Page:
Presentations and Meetings are held regularly throughout the year, including our annual Symposium.
Brain Sciences UNSW Colloquia are held on a bi-monthly basis. The colloquia reflect the inter-disciplinary nature and cross-faculty interest of Brain Sciences UNSW.
All are welcome. If you would like to be informed of upcoming events please email your contact details to BrainSciences@unsw.edu.au
Monday, 23 September 2019 - 8:00am to Friday, 27 September 2019 - 5:00pm
Research Week is a celebration of the remarkable depth and breadth of translational health research undertaken across the Darlinghurst campus and our sister entities.
The St Vincent’s Research Campus Sydney is one of the largest medical research precincts in Australia and brings together the Garvan Institute, The Kinghorn Cancer Centre, Victor Chang Cardiac Research Institute, Nursing Research Institute, our own Centre for Applied Medical Research, Kirby Institute and our many prestigious academic partners.
Wednesday, 25 September 2019 - 4:00pm to 5:00pm
Ketamine has rapid and profound effects in treating depression - with a novel mechanism of action. Intranasal ketamine was recently approved by the FDA for treatment-resistant depression.
Does this anaesthetic agent hold new hope for treating depression and even suicidality?
This talk will detail the neuroscience mechanisms underlying ketamine's action on the brain as well as showcase groundbreaking clinical research undertaken both within the School and internationally.
Colleen Loo is a clinical psychiatrist and Professor in Psychiatry at UNSW. Her research focuses on novel treatments for depression. She has led research in the use of ketamine to treat depression in Australia, including early trials examining different methods of giving ketamine, dose-response relationships and the first randomised controlled trial in older depressed patients.
Adam Bayes is a consultant psychiatrist and clinical senior lecturer at the School of Psychiatry, UNSW. Post PhD, one of his key research interests includes investigating novel treatments for mood disorders. He is currently involved in two ketamine-related clinical trials and runs a specialist ketamine treatment program at BDI.
Friday, 27 September 2019 - 8:30am to 5:00pm
TRANSFORMATION THROUGH TRANSLATION
The St Vincent’s Research Symposium has been held annually for over 25 years and brings together the brightest minds across the Campus to share their research with peers. It involves a great coming together of prominent healthcare researchers from across the St Vincent’s Research Campus and our academic partners.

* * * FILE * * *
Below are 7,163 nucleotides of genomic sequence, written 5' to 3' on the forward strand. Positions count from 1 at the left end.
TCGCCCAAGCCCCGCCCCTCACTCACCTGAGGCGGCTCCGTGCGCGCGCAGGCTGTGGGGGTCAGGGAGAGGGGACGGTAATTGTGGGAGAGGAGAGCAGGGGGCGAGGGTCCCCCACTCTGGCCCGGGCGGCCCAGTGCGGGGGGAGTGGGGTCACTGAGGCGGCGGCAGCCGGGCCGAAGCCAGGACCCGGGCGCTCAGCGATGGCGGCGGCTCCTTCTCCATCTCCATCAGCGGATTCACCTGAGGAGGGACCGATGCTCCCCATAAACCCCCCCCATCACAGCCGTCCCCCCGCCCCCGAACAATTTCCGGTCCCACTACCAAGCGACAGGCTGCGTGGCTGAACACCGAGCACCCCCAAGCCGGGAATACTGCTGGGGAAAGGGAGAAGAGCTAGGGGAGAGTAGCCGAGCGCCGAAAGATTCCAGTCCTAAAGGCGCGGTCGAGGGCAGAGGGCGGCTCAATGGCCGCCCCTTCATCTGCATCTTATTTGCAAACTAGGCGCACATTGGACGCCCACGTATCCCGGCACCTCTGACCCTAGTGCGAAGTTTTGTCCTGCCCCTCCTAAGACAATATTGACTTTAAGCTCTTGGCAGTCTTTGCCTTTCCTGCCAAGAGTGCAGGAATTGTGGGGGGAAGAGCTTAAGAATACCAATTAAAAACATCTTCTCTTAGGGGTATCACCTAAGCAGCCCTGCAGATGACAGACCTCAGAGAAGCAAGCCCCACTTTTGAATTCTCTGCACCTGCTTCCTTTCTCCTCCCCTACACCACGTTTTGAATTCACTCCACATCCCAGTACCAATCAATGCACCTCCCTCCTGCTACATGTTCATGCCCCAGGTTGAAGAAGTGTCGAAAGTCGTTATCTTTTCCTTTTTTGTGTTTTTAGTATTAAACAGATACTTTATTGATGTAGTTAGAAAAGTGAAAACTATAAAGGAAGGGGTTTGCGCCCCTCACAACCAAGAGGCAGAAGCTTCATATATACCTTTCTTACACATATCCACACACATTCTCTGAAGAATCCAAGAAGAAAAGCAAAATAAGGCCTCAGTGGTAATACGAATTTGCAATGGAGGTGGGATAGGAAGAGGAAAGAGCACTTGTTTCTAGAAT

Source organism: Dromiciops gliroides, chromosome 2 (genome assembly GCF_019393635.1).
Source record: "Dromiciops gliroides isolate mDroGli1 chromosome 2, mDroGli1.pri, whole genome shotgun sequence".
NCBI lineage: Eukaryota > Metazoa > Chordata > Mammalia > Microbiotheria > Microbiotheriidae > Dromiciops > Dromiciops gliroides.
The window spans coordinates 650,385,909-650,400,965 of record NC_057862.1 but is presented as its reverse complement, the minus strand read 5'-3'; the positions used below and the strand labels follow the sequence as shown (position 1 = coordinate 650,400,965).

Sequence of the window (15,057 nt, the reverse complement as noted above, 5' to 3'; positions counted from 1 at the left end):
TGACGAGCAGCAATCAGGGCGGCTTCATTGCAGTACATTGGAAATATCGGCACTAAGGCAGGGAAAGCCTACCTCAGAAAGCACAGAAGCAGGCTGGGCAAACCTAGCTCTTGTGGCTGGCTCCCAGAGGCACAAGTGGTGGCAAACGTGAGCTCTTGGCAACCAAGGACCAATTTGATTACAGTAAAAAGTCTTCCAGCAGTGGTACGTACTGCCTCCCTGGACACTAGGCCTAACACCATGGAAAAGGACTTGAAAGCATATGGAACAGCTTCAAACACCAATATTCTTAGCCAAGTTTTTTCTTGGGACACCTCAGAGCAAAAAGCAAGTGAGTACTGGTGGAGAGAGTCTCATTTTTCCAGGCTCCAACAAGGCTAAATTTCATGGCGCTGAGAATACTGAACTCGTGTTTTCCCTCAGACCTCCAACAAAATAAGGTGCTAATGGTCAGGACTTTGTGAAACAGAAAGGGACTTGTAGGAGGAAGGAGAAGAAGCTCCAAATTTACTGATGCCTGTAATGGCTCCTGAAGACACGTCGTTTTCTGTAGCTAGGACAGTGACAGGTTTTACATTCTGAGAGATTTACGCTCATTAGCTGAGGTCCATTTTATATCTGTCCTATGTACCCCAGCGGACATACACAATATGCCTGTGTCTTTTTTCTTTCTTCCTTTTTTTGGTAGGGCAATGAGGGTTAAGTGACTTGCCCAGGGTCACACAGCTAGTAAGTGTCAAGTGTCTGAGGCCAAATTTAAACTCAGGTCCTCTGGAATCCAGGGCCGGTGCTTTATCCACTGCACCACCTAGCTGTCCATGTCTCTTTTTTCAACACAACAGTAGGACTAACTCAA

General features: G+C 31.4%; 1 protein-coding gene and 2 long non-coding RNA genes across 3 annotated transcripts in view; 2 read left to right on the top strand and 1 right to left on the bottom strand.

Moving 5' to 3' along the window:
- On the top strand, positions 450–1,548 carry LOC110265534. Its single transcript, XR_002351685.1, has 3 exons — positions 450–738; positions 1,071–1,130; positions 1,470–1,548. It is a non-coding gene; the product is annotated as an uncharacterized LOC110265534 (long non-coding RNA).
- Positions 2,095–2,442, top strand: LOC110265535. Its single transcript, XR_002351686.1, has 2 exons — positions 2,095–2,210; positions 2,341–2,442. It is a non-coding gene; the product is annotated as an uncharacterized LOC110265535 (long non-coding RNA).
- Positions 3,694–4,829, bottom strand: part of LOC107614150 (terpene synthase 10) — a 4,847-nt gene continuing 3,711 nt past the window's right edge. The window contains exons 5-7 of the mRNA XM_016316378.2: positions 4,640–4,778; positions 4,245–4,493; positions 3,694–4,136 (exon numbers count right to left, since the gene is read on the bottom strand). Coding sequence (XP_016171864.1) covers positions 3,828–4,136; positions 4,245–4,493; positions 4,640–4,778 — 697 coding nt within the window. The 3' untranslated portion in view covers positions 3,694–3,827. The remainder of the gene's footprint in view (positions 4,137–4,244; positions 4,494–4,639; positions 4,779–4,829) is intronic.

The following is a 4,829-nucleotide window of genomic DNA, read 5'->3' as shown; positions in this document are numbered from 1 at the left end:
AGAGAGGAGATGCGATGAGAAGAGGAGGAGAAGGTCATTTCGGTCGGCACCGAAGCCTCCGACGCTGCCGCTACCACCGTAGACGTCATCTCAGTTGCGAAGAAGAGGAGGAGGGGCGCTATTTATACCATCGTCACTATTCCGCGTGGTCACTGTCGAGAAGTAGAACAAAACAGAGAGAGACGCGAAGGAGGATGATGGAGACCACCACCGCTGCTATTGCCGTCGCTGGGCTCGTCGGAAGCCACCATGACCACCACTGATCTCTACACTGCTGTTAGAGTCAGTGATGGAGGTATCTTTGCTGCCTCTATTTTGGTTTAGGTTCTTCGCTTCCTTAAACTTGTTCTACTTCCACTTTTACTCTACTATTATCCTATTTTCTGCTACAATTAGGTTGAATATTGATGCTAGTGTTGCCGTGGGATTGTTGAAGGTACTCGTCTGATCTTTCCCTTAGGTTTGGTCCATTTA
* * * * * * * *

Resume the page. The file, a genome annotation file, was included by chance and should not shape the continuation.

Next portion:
This is an outstanding opportunity for campus staff and visitors to celebrate some of the country’s finest medical research and healthcare innovation. This year the program will focus on 2 broad research fields of Cancer Research and Cardiovascular Research as well as the usual poster and fast forward presentations.
We are excited about this refreshed program which will have a large input from senior clinicians as well as basic science researchers on this campus to foster Transformation Through Translation.
Tuesday, 1 October 2019 - 4:00pm to 5:30pm
The limits of risk factors revisited: is it time for a causal architecture approach?
Epidemiology today stands at a juncture. Despite increasingly sophisticated methods and ever-greater pools of data, the core approaches inherent to, and the utility of, epidemiology are being questioned by a growing number of stakeholders. Big data, precision medicine, various -omics initiatives, technology-informed intervention, and other new research horizons leave open questions about where epidemiology does (and does not) fit in.
Join Professor Sandro Galea as he discusses the opportunities causal architecture approaches provide to epidemiology as a field, as compared to traditional risk factor and other methodological approaches.
US epidemiologist Professor Sandro Galea from Boston University is visiting Sydney and Melbourne as a guest of The Australian Prevention Partnership Centre. This event is also supported by the Australasian Epidemiological Association and UNSW Sydney's School of Public Health and Community Medicine.
Copies of Professor Galea's latest book Well: What we need to talk about when we talk about health will be available for sale at the venue. You can also order a copy in advance from the UNSW Bookshopwww.bookshop.unsw.edu.au/details.cgi?ITEMNO=9780190916831
Sandro Galea is considered one of the most important and innovative voices in American health and medicine.
A physician, epidemiologist and author, he is Dean and Robert A. Knox Professor at Boston University School of Public Health. He has published more than 800 scientific journal articles, 50 chapters, and 15 books.
His latest book is Well: What we need to talk about when we talk about health. Galea was named one of Time Magazine’s epidemiology innovators and has been listed as one of the “World’s Most Influential Scientific Minds.” He has received several lifetime achievement awards and is regularly featured in the media.
Professor Galea holds a medical degree from the University of Toronto, graduate degrees from Harvard University and Columbia University, and an honorary doctorate from the University of Glasgow. He previously held academic and leadership positions at Columbia University, the University of Michigan, and the New York Academy of Medicine.
He is chair of the board of the Association of Schools and Programs of Public Health and past president of the Society for Epidemiologic Research and of the Interdisciplinary Association for Population Health Science and. He is an elected member of the National Academy of Medicine.
Read more about Dean Galea’s work on his author website, https://www.sandrogalea.org/.